“I’m from a Latino household and if you’re a man, you handle your business and you don’t ask for handouts,” Tafoya said. “But once it began to affect my grades, I thought. …‘I won’t be a fool.’”
Tafoya visited the campus food pantry and was gratified to receive a bag stuffed with canned fruits and vegetables, muffin mix, fruit snacks and other goods. “It meant the world to me to know help is out there if you just put your pride aside,” he said.
Gabriel Brenner, a 21-year-old art major at UCLA has used his campus food bank as frequently as five days a week. He said he wasn’t surprised that more than 40% of UC students have experienced food insecurity. About the same proportion of students across the system are low-income and the first in their families to attend college.
“It’s comforting to know that there’s other people who are going through the same things that I have to go through relatively frequently,” he said, “but [it’s] also disappointing because they shouldn’t have to do that, especially when they’re coming to a world-renowned school like UCLA.”
One UCLA senior studying English, who volunteers at the food bank, said as many as 15 students at a time have lined up for food. She, too, has picked up oatmeal, fruit and bread – sometimes canned chicken as well. “Without this resource, I would be struggling financially,” she said. “Also, my health wouldn’t be the same. I would be more stressed out about school.”
“Food pantries are emergency support, but they do not solve the problem of hunger and malnourishment among our students,” said Ruben Canedo, who serves on food security committees at Berkeley and systemwide.
Nationwide, 3 million college students lack steady access to nutritious food, according to a 2014 report by Feeding America, a national network of food banks. “The U.S. Department of Agriculture estimates that one out of every seven households in the United States is considered to be food insecure, meaning that lack of money or other resources limits their access to adequate food. As awareness about the prevalence of food insecure households has increased, anecdotal reports from colleges and universities throughout the country have raised concerns about food insecurity among students.,” the UC study notes.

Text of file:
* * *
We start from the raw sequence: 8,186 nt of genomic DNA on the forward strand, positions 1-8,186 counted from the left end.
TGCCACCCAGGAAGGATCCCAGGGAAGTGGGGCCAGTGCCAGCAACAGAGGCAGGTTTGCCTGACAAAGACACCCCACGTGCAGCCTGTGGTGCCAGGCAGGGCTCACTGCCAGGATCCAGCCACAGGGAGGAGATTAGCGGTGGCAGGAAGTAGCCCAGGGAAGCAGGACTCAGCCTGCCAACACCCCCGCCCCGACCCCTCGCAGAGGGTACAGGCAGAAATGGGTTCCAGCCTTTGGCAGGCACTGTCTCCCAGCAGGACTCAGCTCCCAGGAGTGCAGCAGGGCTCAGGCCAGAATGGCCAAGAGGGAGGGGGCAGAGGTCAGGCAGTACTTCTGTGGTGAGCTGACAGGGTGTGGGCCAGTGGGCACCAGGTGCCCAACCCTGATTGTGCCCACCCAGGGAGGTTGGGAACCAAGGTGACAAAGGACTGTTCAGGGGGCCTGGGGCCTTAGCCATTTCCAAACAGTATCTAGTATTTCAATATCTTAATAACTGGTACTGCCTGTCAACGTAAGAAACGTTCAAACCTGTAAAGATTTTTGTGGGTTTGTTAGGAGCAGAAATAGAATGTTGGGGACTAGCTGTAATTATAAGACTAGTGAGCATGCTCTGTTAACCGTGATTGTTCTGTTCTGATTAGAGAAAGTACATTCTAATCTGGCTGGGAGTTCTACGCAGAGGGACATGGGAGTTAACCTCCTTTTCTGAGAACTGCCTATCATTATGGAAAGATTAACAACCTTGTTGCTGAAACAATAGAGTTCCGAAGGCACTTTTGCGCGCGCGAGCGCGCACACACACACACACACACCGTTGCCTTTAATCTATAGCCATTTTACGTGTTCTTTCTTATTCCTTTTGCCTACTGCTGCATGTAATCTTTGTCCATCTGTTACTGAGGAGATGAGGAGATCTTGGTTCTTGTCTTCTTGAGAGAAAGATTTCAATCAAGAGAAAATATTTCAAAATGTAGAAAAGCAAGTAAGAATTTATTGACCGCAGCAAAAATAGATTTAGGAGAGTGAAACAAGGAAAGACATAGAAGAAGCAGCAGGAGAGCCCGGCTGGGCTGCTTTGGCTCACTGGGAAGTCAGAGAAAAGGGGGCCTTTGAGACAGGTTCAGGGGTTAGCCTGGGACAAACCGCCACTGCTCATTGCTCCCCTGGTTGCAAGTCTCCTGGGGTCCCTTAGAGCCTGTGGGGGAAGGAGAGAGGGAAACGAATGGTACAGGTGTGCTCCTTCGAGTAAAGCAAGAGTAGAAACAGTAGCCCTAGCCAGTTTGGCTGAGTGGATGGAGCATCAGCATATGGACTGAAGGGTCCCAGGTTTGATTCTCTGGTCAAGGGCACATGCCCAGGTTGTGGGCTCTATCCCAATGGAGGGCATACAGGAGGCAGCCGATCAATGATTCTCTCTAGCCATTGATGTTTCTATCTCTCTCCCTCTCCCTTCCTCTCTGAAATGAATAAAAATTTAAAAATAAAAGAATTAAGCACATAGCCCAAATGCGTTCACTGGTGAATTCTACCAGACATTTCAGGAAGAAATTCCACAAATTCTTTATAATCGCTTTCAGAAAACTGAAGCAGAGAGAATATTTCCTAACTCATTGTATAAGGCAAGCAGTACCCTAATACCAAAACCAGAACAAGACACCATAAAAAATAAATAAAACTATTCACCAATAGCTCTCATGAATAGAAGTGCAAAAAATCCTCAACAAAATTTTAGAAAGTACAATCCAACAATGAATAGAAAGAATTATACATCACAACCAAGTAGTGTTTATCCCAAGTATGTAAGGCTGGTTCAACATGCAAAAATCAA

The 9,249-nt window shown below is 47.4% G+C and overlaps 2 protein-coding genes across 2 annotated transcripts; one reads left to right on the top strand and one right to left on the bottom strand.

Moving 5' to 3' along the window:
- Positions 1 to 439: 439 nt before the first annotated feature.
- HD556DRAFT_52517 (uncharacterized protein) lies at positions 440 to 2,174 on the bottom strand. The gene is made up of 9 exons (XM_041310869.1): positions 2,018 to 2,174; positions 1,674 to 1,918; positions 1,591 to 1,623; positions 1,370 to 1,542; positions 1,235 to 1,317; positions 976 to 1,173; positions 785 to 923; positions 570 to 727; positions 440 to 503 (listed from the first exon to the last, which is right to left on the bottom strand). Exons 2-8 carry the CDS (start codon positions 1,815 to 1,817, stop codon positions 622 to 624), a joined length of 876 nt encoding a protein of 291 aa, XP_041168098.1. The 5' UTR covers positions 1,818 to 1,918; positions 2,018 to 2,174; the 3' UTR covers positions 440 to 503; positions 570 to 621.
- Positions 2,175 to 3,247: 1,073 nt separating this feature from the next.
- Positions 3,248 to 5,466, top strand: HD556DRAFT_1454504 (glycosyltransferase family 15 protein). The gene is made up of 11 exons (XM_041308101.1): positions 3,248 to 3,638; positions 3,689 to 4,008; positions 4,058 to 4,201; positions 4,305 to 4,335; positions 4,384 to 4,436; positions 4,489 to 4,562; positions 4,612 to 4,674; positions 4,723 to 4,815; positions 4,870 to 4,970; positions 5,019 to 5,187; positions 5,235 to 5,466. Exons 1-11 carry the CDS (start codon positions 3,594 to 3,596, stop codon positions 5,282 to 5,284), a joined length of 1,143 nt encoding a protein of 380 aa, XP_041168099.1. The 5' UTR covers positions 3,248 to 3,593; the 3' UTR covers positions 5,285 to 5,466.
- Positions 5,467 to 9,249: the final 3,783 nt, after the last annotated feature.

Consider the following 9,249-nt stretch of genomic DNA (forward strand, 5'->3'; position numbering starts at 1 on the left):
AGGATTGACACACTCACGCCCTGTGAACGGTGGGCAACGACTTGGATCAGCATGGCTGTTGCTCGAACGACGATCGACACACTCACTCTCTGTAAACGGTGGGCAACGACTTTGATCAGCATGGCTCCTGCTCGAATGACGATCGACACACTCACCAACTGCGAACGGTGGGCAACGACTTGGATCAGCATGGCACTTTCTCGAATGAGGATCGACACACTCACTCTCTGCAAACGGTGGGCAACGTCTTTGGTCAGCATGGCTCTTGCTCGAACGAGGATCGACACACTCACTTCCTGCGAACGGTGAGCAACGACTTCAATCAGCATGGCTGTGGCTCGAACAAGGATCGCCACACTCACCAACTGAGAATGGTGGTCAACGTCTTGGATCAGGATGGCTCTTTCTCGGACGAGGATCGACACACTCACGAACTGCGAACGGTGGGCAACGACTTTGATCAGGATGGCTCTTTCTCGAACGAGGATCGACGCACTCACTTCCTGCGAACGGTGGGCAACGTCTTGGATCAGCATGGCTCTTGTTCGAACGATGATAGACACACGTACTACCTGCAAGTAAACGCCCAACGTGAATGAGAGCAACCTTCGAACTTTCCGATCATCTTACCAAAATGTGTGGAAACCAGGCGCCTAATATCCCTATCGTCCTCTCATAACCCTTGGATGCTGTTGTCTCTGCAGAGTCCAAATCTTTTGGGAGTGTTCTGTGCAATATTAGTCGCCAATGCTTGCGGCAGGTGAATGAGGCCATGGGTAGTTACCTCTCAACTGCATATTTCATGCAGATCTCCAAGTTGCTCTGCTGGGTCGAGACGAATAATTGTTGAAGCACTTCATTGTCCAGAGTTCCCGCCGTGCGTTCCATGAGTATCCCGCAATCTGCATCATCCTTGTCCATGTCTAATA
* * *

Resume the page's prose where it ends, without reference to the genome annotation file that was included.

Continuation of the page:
The CSU study notes that “[w]hile 56,588 students nationally and about 10,000 students in California identified themselves as independent homeless youth on their Free Application for Federal Student Aid in 2013-2014 (U.S. Department of Education unpublished data), this is undoubtedly a low count. Many students are unaware of the status designation, are unwilling to designate themselves as homeless, or become homeless after the FAFSA is completed.”
The California studies confirm what previous investigations have also suggested. These studies found that food insecurity among students ranged from between one-quarter to more than one-half of the students sampled. Among 354 undergraduate and graduate students surveyed at a public university in Oregon, 59% reported food insecurity. Similarly, 39% of 1,086 students surveyed at community colleges and universities in the City of New York, and 27% of 410 students surveyed at a public university in Hawaii also reported food insecurity.
Both CSU and UC administrators promised action to address these problems. “This is a gasp, when you think about it,” CSU Chancellor Timothy P. White said. “We’re going to find solutions that we can take to scale,” he said. “Getting this right is something that we just simply have to do.”
UC President Janet Napolitano, in conjunction with the survey’s release, announced a $3.3-million effort to expand the fight against campus malnutrition. Each campus will receive $151,000, adding to the $75,000 each received last year to build what officials say will be the nation’s most comprehensive, systematic plan to tackle the problem.
But one must wonder if such efforts, necessary and admirable as they undoubtedly are, will be even close to adequate. For if food insecurity is so widespread at such a relatively elite institution as the UC, with its still predominantly middle-class student body, how extensive must it be elsewhere, especially in the nation’s community colleges? These studies therefore call for more than just local action. They reveal in outrageous and stark focus the moral bankruptcy of our societal disinvestment in higher education and our callous disregard for the welfare of our country’s youth. It is bad enough that far too many students must now face a future in which they must crawl out from beneath a mountain of debt that they accumulated merely to get a degree. Must they also go hungry and even live on the streets to get there? Really, enough is definitely enough!